Issue 9: Cyber Incident Response Planning

by Smart Grid Forums on April 9, 2021

Cyberweekly No.9

Recent research indicates that over 75% of enterprises and 48% of industrial organisations worldwide do not currently have a comprehensive Cyber Incident Response Plan to guide them through an attack in the most effective way. This presents a significant problem for organisations that are about to come under their first serious cyberattack given the rapid rise in data breaches since Covid-19 and the ‘preparedness’ conditions of cyber insurers when considering the viability of a claim.
 
With slight variations for IT and OT environments, a typical Cyber Incident Response Plan consists of 6 key elements: 1) Preparation, 2) Identification, 3) Containment, 4) Eradication, 5) Recovery, 6) Lessons Learnt.
 
These steps ensure that organisations have the right expertise on board to lead an effective response and recovery procedure, collect and make sense of forensic data under intense time pressure, stem the flow of the data bleed in as targeted a manner as possible, reset systems and software without destroying forensic evidence, transition back to normal operations with confidence, and apply the lessons learnt to strengthening their security posture, eliminating the possibility of a repeat incident, and continually improving their incident response procedure.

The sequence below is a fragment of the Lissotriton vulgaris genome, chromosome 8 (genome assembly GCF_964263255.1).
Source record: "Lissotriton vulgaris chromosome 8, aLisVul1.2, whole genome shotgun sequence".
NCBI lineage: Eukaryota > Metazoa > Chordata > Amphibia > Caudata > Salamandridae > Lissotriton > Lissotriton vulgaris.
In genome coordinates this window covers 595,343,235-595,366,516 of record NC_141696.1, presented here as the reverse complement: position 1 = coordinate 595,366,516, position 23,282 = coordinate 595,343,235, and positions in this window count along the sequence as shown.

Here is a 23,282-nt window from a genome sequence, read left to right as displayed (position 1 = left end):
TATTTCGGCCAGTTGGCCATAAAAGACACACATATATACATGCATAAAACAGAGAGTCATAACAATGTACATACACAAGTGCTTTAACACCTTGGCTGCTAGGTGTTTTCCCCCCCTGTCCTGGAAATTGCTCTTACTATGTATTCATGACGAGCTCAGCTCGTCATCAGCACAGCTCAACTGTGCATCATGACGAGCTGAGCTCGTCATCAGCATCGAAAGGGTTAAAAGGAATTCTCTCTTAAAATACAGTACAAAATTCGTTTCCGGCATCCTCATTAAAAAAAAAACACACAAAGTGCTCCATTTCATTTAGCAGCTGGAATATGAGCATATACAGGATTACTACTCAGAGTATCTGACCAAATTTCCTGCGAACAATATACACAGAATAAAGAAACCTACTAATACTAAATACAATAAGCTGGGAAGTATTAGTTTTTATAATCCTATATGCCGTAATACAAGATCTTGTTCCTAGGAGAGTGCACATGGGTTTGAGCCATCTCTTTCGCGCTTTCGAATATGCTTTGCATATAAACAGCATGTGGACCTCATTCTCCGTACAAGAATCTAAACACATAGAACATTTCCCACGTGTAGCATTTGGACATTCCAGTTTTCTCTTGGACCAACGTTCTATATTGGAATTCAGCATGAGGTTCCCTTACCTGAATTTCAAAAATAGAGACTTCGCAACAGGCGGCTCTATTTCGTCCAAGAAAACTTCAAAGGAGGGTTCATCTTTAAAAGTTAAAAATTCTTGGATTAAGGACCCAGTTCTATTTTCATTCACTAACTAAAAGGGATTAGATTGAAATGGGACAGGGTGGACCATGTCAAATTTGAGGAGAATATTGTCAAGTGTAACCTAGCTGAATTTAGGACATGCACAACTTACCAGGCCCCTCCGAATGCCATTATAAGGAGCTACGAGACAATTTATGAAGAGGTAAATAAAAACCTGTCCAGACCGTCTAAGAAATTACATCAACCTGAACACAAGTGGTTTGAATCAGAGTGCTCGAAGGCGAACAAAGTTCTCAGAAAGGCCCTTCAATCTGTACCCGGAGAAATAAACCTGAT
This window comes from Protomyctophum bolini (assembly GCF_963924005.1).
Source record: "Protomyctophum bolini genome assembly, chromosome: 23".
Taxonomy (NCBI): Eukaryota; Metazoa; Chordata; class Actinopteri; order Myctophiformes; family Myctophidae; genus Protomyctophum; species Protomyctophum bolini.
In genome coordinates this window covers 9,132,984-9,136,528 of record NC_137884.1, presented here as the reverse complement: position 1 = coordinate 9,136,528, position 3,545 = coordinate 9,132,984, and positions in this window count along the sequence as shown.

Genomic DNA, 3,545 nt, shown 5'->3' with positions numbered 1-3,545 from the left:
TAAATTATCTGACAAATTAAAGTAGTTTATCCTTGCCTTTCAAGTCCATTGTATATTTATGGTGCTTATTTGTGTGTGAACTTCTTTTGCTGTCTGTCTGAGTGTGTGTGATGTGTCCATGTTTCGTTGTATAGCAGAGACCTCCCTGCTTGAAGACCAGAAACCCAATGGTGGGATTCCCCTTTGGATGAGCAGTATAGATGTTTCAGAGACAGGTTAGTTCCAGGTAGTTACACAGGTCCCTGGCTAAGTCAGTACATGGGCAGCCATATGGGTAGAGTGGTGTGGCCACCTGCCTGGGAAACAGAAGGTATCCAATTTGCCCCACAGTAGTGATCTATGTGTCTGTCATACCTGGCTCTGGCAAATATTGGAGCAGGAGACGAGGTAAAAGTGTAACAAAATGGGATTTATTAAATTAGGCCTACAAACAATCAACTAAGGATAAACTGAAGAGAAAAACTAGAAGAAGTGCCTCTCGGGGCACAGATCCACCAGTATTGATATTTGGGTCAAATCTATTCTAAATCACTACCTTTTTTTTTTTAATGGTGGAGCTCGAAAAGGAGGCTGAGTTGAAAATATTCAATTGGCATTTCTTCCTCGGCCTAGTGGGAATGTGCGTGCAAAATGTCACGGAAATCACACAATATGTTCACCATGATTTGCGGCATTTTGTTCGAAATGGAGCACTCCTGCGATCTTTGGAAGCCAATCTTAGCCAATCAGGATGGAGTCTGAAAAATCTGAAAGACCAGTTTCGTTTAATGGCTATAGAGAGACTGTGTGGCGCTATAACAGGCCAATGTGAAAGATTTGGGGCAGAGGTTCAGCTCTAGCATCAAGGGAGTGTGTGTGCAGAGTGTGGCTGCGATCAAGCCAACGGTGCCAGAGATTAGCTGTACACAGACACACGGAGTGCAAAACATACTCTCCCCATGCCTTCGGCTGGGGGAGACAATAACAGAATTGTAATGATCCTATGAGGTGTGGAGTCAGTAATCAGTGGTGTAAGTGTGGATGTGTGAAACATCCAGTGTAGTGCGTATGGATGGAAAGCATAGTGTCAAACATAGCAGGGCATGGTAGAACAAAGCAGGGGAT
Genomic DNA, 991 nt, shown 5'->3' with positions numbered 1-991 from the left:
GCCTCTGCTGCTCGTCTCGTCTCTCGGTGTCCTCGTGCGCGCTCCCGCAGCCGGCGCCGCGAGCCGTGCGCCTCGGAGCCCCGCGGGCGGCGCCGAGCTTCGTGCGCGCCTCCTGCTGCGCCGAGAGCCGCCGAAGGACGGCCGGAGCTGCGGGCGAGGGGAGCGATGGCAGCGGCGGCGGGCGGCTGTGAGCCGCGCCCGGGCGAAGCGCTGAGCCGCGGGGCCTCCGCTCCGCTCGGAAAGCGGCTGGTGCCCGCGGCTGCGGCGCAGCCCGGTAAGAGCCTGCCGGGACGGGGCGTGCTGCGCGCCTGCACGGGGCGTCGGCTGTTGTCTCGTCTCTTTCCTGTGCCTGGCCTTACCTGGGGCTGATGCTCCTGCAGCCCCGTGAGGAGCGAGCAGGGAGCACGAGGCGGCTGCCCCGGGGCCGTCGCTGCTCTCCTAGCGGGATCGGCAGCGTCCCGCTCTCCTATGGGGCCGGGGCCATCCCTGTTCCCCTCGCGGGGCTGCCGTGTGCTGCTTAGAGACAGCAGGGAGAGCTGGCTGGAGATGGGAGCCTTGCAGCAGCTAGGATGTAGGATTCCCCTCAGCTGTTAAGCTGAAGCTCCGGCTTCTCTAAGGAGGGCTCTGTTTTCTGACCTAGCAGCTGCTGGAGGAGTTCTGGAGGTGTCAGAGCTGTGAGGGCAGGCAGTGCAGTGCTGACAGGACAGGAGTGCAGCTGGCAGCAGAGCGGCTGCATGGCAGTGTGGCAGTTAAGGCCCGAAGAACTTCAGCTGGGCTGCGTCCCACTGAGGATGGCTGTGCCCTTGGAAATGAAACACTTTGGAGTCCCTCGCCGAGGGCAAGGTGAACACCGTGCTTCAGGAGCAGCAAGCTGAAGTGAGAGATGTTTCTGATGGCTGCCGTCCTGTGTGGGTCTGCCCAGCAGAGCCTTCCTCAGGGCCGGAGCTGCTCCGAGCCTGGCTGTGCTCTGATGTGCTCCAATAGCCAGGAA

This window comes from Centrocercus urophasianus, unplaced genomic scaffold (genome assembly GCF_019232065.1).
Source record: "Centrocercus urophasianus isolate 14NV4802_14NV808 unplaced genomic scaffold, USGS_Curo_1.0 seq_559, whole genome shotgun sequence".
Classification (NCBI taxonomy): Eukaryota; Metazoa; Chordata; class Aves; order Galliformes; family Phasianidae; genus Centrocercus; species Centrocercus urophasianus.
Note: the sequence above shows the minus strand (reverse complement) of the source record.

Most organisations that do have an Incident Response Plan in place tend to concentrate their efforts on Containment, Eradication and Recovery, whilst neglecting the Preparation, Identification and Lessons Learnt stages, that would ensure a smoother, less chaotic process. Too many organisations accept the unreasonable loss of time in the initial stages of a response, due to manual diagnosis of large volumes of equipment and applications, as well as complexities around dealing with multi-vendor multi-technology systems, as the norm, when fine-tuning the incidence response procedure would significantly reduce the time and cost of recovery.
 
So, what should organisations do to prepare more fully for cyber incidents on the horizon? 1) Get an incident response expert on board in advance of any incident arising to help create a robust plan, 2) Designate clear roles and responsibilities to each individual on your cybersecurity team to eliminate the chaos and confusion that often ensues in situ, 3) Be precise about the communication and reporting protocol during an incident to balance getting things done with keeping stakeholders informed, 4) Do not rush the forensics stage, collection and provision of hard evidence is key to a successful ‘attribution’ process, insurance claim, and eliminating repeat attacks, 5) Take time to reflect on the lessons learnt so that you can continually raise your defences, improve your surveillance, and fine-tune your incident response procedure.
 
Finally, know that we are on the precipice of major change! The rules of cyber attribution are being re-written and your incident response procedure provides the vital intelligence policy makers, law enforcement agencies, and governments need, to ensure that justice can be served in cyberspace in exactly the same way it is being served in our physical spaces.
 
Please enjoy this week’s selection of news, views and resources below, and feel free to share this newsletter with colleagues in other departments, and peers in other organisations.